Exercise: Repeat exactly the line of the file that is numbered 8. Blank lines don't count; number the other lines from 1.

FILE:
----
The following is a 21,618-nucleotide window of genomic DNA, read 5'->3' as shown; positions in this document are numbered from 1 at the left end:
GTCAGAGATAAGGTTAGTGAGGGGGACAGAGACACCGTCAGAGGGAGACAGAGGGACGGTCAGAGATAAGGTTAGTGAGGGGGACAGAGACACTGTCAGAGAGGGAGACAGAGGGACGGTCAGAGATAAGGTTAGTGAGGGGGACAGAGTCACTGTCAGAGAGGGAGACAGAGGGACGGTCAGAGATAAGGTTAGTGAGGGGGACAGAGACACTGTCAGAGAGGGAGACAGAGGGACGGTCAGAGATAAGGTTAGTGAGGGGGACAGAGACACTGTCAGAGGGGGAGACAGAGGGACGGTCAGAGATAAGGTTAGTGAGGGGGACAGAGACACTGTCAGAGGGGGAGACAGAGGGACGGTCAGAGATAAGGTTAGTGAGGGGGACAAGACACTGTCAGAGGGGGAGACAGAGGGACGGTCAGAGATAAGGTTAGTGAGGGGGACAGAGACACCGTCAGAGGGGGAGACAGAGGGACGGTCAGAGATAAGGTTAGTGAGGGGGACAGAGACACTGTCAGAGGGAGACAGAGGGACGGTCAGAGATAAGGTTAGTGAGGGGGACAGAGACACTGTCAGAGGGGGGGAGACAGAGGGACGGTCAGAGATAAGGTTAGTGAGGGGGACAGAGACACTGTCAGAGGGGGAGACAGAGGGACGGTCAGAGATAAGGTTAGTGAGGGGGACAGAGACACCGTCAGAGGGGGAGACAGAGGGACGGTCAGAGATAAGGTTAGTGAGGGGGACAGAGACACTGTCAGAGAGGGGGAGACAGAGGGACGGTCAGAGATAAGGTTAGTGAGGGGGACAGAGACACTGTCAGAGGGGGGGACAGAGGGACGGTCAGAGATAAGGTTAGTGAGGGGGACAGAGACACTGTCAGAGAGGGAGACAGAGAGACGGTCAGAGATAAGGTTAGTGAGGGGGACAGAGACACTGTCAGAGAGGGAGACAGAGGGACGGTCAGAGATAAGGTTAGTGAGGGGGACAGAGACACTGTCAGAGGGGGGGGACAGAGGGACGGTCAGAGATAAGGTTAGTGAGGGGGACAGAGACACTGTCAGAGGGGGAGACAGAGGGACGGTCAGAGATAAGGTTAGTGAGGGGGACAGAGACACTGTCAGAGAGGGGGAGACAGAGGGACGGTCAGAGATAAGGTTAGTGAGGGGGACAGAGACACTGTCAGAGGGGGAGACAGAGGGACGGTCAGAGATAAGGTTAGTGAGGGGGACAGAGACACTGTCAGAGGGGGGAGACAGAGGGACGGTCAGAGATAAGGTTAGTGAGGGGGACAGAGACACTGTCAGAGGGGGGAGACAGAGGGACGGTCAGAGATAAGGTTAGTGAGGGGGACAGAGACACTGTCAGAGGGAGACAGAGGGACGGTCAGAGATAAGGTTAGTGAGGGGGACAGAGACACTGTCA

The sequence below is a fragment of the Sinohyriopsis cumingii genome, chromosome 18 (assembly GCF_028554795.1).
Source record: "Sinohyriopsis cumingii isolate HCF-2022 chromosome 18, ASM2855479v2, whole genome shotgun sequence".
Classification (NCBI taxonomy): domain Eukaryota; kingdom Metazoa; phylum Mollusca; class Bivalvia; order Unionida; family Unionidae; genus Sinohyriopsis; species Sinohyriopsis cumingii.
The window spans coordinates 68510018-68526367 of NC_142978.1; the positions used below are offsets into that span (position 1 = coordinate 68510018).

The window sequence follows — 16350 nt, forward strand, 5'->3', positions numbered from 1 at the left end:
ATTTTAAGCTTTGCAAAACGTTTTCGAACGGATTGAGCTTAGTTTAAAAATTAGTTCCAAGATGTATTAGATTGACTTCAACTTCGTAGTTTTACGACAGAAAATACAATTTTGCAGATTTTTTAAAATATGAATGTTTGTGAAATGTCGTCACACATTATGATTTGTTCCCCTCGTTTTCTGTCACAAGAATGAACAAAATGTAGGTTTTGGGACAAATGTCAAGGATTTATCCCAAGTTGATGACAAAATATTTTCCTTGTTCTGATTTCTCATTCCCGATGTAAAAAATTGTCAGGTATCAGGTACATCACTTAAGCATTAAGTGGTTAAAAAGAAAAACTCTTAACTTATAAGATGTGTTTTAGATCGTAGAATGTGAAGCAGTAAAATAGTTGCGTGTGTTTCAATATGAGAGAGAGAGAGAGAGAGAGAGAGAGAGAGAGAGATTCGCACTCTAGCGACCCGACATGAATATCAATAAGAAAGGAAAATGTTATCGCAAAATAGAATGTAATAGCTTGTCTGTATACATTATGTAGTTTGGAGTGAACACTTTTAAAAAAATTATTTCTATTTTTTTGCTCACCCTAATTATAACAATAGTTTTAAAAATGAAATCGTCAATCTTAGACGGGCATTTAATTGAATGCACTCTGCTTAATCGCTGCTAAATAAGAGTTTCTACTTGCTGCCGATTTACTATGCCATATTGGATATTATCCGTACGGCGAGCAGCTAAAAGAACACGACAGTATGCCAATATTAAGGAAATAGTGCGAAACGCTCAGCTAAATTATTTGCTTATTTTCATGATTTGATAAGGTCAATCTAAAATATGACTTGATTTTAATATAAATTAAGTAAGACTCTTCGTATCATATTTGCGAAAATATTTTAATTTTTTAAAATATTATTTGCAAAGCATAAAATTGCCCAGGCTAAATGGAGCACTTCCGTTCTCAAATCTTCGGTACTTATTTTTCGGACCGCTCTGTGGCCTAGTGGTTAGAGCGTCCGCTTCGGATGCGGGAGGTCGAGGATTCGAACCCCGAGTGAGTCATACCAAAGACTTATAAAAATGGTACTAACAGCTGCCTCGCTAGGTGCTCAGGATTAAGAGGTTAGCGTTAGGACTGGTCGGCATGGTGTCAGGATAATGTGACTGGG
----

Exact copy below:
ATTTTAAGCTTTGCAAAACGTTTTCGAACGGATTGAGCTTAGTTTAAAAATTAGTTCCAAGATGTATTAGATTGACTTCAACTTCGTAGTTTTACGACAGAAAATACAATTTTGCAGATTTTTTAAAATATGAATGTTTGTGAAATGTCGTCACACATTATGATTTGTTCCCCTCGTTTTCTGTCACAAGAATGAACAAAATGTAGGTTTTGGGACAAATGTCAAGGATTTATCCCAAGTTGATGACAAAATATTTTCCTTGTTCTGATTTCTCATTCCCGATGTAAAAAATTGTCAGGTATCAGGTACATCACTTAAGCATTAAGTGGTTAAAAAGAAAAACTCTTAACTTATAAGATGTGTTTTAGATCGTAGAATGTGAAGCAGTAAAATAGTTGCGTGTGTTTCAATATGAGAGAGAGAGAGAGAGAGAGAGAGAGAGAGAGAGATTCGCACTCTAGCGACCCGACATGAATATCAATAAGAAAGGAAAATGTTATCGCAAAATAGAATGTAATAGCTTGTCTGTATACATTATGTAGTTTGGAGTGAACACTTTTAAAAAAATTATTTCTATTTTTTTGCTCACCCTAATTATAACAATAGTTTTAAAAATGAAATCGTCAATCTTAGACGGGCATTTAATTGAATGCACTCTGCTTAATCGCTGCTAAATAAGAGTTTCTACTTGCTGCCGATTTACTATGCCATATTGGATATTATCCGTACGGCGAGCAGCTAAAAGAACACGACAGTATGCCAATATTAAGGAAATAGTGCGAAACGCTCAGCTAAATTATTTGCTTATTTTCATGATTTGATAAGGTCAATCTAAAATATGACTTGATTTTAATATAAATTAAGTAAGACTCTTCGTATCATATTTGCGAAAATATTTTAATTTTTTAAAATATTATTTGCAAAGCATAAAATTGCCCAGGCTAAATGGAGCACTTCCGTTCTCAAATCTTCGGTACTTATTTTTCGGACCGCTCTGTGGCCTAGTGGTTAGAGCGTCCGCTTCGGATGCGGGAGGTCGAGGATTCGAACCCCGAGTGAGTCATACCAAAGACTTATAAAAATGGTACTAACAGCTGCCTCGCTAGGTGCTCAGGATTAAGAGGTTAGCGTTAGGACTGGTCGGCATGGTGTCAGGATAATGTGACTGGG